Crowdfunding pioneer iFunding sued for fraud
Boutique investment bank CapStack alleges foul play over two real estate deals
IFunding, one of the early pioneers of real estate crowdfunding, is being sued for fraud. The complaint by a former business partner, filed in New York State Supreme Court late last month, highlights concerns that the young and lightly-regulated crowdfunding industry could be prone to misconduct.
The plaintiff, boutique investment bank CapStack Partners, is suing over two real estate financing deals the firms partnered on with iFunding last year.
The suit alleges that iFunding failed to raise the agreed-upon sum through its platform, and then repeatedly lied about its performance in a series of intentional delays and brinkmanship, causing CapStack “injury and detriment.”
CapStack is also suing iFunding for breach of contract, breach of fiduciary duty, fraudulent inducement, fraudulent concealment and deceptive business practices, and seeks damages of at least $585,000.
New York-based iFunding, which raises funds for real estate projects through an online platform, rubbished the accusations. “We believe the lawsuit is completely without merit and intend to contest it vigorously,” the firm’s founder and CEO William Skelley told The Real Deal.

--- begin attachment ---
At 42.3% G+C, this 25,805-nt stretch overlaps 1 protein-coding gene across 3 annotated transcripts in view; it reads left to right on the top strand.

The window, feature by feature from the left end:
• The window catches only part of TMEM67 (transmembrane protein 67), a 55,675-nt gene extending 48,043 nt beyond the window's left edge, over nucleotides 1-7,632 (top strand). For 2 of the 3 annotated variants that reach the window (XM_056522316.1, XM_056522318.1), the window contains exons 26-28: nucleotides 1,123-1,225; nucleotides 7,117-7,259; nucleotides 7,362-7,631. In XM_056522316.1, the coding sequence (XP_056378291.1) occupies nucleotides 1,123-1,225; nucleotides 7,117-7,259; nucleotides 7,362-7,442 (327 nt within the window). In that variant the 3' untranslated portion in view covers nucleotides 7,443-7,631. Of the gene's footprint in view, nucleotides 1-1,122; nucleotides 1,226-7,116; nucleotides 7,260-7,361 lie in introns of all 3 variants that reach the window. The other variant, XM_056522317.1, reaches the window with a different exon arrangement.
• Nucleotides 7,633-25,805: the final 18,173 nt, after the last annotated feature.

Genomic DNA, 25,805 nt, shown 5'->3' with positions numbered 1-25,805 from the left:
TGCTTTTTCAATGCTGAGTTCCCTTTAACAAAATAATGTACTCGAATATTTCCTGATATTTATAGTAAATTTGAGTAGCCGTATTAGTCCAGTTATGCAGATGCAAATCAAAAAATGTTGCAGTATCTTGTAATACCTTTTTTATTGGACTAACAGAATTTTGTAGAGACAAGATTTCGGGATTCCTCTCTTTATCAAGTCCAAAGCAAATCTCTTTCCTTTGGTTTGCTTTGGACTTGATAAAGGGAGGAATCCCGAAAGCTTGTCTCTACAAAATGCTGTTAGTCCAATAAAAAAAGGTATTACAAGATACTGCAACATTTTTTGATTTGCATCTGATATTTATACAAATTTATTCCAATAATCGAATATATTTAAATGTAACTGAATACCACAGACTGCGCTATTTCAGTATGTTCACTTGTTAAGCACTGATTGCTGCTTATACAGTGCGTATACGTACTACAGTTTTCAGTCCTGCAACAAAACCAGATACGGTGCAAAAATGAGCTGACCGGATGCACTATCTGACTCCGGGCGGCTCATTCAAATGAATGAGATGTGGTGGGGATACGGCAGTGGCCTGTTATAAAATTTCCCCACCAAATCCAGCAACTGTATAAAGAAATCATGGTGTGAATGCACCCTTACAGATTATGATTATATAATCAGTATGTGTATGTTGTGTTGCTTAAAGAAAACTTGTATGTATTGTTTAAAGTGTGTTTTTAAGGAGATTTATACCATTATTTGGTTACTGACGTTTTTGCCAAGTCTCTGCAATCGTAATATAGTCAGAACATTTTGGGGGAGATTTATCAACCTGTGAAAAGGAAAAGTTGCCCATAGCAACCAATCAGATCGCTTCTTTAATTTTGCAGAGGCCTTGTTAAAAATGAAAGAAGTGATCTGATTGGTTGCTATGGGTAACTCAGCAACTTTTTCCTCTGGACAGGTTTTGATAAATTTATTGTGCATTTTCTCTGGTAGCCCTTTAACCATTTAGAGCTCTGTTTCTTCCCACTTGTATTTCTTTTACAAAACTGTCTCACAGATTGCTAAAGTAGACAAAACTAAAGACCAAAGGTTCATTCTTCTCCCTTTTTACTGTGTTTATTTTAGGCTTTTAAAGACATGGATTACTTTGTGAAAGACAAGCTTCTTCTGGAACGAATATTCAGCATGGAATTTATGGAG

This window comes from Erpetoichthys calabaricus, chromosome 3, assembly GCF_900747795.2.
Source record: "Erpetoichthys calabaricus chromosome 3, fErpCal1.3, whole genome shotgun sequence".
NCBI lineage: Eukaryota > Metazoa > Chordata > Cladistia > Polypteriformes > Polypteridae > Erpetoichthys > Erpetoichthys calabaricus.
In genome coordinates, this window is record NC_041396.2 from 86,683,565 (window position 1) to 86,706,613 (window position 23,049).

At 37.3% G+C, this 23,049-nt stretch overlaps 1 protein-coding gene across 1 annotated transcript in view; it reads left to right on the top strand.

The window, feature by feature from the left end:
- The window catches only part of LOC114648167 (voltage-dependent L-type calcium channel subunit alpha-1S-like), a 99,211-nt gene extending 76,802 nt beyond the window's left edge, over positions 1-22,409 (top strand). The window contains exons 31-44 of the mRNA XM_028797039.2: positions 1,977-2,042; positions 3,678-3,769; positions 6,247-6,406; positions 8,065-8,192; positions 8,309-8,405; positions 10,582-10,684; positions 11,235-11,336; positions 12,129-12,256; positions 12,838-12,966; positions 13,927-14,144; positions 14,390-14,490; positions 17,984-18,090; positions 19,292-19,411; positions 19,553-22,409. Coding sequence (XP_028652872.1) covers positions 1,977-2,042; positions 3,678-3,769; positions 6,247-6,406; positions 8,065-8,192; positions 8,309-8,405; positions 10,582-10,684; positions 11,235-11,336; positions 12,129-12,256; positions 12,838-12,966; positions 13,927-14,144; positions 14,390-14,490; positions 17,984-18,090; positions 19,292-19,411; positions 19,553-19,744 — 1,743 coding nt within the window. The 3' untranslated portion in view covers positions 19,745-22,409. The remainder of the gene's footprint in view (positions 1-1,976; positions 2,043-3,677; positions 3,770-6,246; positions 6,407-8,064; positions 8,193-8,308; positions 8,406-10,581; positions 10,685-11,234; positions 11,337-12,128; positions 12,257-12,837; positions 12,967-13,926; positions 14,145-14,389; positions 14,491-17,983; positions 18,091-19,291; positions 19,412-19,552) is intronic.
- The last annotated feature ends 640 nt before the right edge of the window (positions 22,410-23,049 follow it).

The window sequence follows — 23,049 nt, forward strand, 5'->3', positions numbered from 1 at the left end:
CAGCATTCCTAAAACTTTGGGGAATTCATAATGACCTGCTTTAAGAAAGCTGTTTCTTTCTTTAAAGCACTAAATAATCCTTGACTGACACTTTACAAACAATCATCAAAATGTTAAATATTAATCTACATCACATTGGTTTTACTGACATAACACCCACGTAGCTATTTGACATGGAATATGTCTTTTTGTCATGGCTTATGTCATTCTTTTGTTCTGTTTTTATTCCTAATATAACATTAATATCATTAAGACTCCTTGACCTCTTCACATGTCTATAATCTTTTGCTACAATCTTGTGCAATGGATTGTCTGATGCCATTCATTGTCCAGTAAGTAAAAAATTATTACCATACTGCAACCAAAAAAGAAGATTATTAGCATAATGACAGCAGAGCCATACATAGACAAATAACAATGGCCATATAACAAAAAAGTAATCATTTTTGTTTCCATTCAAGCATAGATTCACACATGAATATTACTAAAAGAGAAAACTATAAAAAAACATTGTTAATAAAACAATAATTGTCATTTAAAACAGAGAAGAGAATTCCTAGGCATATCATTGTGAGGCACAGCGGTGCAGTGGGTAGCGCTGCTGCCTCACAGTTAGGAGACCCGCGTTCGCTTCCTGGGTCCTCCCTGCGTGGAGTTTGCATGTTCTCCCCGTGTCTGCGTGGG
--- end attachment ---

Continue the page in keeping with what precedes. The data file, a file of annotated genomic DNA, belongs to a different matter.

In August, CapStack and iFunding signed separate deals to crowdfund two real estate developments, one in Missouri and one in Ohio. IFunding would raise the funds through its website, CapStack would act as an intermediary between the platform and the developers, and the two would split the brokerage fees 50/50. According to the suit, iFunding agreed to raise $2 million for the first project and $3.2 million for the second, but soon fell short.
It ended up raising only $1 million and $1.25 million, respectively, from investors, CapStack claims. The suit alleges iFunding repeatedly lied to Capstack about how much money it had raised and about supposed commitments from individual investors. It also claims that iFunding lied to its own investors about how much money it had raised for the projects, inflating numbers on its website.
On Oct. 9, three days before the Ohio deal was scheduled to close, iFunding’s CEO William Skelley allegedly told CapStack that he would only release the $1.25 million raised if CapStack agreed to “double the money” – i.e. double the share of the fees iFunding would get.
“Acting in extreme bad faith, (iFunding’s counsel Robin Sosnow) and Skelley made clear that if iFunding refused to immediately sign the revised agreement, iFunding would not deliver the investors’ funds and the entire transaction would collapse,” the suit alleges. Put under the gun, CapStack agreed to the revised terms, it alleges, meaning it didn’t get its share of the fees.
“IFunding’s and Skelley’s conduct was wanton, willful and malicious and warrants the imposition of punitive damages,” the complaint reads.
Skelley called the accusations “completely unfounded.”
“We are very proud to have raised over $4 million dollars in a matter of ten days for two projects that CapStack brought to us late last year,” he said.
Founded in 2012, IFunding was a trailblazer in the real estate crowdfunding space. In April, TRD reported on a falling-out the company had with former New York governor David Patterson, who briefly served on the startup’s board.